Michigan’s budget isn’t sustainable…Yet

Lawmakers should practice more restraint

Michigan’s budget since the COVID-19 pandemic has ramped up beyond what taxpayers can afford. Gov. Gretchen Whitmer’s latest budget keeps Michigan at those elevated, unsustainable levels. Legislators should correct this.

Lawmakers shouldn’t have a state budget that increases the state budget faster than the average taxpayer’s ability to pay for it. The question is: What is a good measure of how much taxpayers can afford? Spending an amount people can easily manage would keep the state government affordable, but spending more could be catastrophic, as it crowds out people’s opportunities to thrive.

Elected officials should be cautious when spending scarce taxpayer money. A good measure to use as a maximum growth rate of the budget is the rate of population growth plus inflation. Restraining the budget to less than this measure helps ensure people can afford state government without exacerbating the costly effects of higher taxes.

There are already some limits on what the state government can spend. Unlike the federal government, the state has a balanced budget requirement. This means lawmakers may not authorize spending more than the state taxes in through taxes, plus savings from previous years.

Lawmakers should practice more restraint because they have spent much more than the combined rate of population growth and inflation.

The money the state collects in taxes and fees has risen dramatically since the COVID-19 pandemic, and so has its budget. The state- funds part of the budget, which excludes federal funds, is up from $34.4 billion in 2018-19 to $47.0 billion in 2023-24, a 37% increase. Population growth plus inflation increased by 22% over this period.

Had lawmakers kept the budget at sustainable levels, taxpayers would save $6.5 billion this year. That’s enough to cut the state’s personal income tax rate in half. The increase in spending, by contrast, costs a typical household $1,600 per year.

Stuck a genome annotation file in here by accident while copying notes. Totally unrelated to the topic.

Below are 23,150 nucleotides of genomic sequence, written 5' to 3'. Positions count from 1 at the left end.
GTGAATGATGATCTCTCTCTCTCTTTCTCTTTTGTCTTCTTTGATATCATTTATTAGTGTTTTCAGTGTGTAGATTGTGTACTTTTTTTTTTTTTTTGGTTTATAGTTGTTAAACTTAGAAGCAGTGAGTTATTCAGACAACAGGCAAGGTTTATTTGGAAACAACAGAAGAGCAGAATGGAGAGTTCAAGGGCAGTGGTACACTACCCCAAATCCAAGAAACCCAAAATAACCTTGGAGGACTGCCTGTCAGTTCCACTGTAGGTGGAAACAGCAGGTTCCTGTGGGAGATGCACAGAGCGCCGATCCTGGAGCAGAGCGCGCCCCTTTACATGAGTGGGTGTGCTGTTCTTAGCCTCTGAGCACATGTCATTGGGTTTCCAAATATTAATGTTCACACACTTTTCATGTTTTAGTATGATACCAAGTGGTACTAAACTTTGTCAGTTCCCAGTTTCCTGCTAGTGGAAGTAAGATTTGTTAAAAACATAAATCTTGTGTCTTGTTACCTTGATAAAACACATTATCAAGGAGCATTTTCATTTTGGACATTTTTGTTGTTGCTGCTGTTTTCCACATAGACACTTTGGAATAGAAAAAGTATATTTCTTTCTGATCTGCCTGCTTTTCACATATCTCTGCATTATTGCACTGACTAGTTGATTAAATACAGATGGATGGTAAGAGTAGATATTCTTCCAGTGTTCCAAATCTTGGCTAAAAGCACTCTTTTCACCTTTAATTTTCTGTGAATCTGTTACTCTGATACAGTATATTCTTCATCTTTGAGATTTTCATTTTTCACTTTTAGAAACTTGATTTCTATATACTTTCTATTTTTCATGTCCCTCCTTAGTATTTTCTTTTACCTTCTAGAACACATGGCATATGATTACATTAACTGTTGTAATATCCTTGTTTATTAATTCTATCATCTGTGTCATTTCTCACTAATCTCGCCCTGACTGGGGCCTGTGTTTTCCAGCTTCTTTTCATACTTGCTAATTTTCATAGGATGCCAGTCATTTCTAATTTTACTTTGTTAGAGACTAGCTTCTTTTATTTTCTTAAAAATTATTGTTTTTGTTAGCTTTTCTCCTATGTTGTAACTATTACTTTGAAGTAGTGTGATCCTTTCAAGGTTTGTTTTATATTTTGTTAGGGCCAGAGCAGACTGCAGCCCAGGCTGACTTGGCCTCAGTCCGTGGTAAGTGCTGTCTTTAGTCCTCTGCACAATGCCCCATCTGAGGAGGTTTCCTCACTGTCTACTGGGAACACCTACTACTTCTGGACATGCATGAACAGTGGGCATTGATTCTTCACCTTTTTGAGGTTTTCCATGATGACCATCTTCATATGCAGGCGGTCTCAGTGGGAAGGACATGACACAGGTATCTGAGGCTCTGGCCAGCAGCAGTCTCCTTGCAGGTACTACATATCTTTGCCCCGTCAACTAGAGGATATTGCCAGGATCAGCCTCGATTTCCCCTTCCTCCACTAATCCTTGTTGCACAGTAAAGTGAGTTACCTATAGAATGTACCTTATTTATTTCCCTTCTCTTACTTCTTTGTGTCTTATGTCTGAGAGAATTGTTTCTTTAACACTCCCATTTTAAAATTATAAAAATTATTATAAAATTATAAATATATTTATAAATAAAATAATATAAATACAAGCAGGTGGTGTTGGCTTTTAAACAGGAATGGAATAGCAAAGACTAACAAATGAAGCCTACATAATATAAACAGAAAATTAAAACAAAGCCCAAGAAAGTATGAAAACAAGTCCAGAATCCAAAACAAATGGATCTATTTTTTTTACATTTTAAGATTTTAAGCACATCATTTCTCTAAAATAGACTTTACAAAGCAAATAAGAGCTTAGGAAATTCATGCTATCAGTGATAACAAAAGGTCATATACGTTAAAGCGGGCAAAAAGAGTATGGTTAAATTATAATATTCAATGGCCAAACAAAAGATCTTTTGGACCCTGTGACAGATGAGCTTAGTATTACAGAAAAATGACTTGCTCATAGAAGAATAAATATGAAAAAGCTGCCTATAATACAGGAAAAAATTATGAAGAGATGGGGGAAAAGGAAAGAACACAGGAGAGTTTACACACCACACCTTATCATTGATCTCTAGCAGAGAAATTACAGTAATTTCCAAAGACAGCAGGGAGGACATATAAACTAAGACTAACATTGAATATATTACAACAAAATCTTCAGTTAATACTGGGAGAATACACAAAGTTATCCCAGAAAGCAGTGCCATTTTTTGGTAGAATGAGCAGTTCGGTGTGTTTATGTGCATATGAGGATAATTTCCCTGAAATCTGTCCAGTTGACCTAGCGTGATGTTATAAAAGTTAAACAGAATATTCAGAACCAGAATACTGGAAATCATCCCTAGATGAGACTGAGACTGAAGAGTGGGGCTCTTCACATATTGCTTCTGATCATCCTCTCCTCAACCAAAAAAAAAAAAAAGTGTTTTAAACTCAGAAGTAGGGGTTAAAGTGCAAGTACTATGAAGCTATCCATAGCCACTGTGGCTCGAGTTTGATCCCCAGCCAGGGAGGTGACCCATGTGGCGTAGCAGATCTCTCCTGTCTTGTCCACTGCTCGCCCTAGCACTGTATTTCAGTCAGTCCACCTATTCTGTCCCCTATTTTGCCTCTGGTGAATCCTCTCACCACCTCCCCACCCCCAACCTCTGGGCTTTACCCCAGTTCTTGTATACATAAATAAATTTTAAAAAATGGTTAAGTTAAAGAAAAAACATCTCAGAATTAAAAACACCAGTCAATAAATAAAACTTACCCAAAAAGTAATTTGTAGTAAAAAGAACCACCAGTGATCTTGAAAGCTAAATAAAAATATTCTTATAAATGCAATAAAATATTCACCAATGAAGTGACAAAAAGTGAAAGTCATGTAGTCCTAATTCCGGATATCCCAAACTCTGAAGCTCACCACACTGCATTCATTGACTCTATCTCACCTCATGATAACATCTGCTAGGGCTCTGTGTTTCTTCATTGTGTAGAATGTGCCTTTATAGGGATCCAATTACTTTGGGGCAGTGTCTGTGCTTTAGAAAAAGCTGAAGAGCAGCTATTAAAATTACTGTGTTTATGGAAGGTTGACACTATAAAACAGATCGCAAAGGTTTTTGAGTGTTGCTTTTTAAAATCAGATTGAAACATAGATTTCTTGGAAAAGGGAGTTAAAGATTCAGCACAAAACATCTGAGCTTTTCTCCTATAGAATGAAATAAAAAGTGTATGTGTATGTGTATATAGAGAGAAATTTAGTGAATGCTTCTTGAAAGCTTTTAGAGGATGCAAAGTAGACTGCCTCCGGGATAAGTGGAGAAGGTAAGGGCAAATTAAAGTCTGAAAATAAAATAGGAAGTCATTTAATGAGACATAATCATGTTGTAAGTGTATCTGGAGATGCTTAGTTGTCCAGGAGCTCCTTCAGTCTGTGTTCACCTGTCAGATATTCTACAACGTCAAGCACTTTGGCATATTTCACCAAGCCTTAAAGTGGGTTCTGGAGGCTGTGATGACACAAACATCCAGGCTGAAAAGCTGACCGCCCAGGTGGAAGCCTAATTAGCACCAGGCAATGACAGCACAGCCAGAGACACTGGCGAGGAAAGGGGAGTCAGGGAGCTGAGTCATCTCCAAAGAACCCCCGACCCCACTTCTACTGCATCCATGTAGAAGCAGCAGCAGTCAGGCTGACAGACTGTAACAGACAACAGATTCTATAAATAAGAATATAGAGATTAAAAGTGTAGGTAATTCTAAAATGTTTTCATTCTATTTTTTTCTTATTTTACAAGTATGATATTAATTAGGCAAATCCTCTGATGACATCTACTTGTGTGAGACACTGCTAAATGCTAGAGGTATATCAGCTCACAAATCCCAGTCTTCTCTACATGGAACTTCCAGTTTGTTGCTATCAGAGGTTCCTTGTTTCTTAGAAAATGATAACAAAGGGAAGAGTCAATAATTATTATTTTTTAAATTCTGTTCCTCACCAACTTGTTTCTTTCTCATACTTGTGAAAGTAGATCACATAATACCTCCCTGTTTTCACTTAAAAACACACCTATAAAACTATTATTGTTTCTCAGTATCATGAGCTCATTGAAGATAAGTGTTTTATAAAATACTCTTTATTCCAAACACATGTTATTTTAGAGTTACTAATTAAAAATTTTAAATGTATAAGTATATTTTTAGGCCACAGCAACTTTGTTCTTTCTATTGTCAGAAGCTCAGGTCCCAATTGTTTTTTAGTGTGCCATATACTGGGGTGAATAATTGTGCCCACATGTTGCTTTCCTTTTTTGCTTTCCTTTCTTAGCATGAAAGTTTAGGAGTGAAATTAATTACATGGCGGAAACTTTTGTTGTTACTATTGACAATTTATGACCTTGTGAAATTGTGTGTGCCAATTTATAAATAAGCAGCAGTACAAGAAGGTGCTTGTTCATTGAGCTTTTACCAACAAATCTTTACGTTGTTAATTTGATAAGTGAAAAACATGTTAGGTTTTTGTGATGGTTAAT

The state funds budget is up nearly 11% when adjusted for population growth plus inflation but little else in the economy has gone up. The inflation-adjusted median household income remains well below its recent peak of 2019. The number of jobs in Michigan is up just 0.3% since the pandemic lockdowns, the 11th worst performance among the states. And the state’s labor force participation rate of 62.2% ranks 30th in the country. Labor force participation would be even lower had people not left the state for more opportunities to work and raise a family.

What have residents received in return for the state’s unsustainable budget increases? Record amounts of pork. Lawmakers approved $4.4 billion in unfair, ineffective, and expensive corporate welfare spending last year. Surely, more restraint on the part of policymakers would have resulted in better spending habits.

Gov. Whitmer’s executive budget at least recognizes that state budget trends have been unsustainable. Revenue isn’t expected to increase, and she recommends appropriating 1.5% less in the upcoming fiscal year.

The lack of budget growth comes from stagnant tax revenue, not spending restraint. The budget even calls for continued spending based on Whitmer’s interpretation of a tax cut statute, which caused a tax hike. The Michigan Supreme Court will soon decide whether the tax increase will remain in place. Her proposed budget includes spending $700 million more based on it.

The governor’s recommended decrease in spending demonstrates that the growth in state spending could not be sustained. Lawmakers would be in a much better position now had they been much more careful with previous budget increases. Now they will have to revisit their priorities because spending increased faster than the average taxpayer’s ability to pay for it.

Budgeting at sustainable levels would help residents and lawmakers alike. It’s better than appropriating every available dollar and sets up the state for regular growth. It also ensures that more money is in the productive private sector.

Lawmakers ought to practice restraint and pass a budget without assuming that income taxes will increase. This requires setting aside at least $700 million so they don’t spend money that ought to remain with residents.

Doing so would help correct past budget excesses and help provide a sustainable budget that Americans for Tax Reform and others across the country advocate — and ensure that more money can stay in the pockets of hard-working Michiganders.

Michigan Capitol Confidential is the news source produced by the Mackinac Center for Public Policy. Michigan Capitol Confidential reports with a free-market news perspective.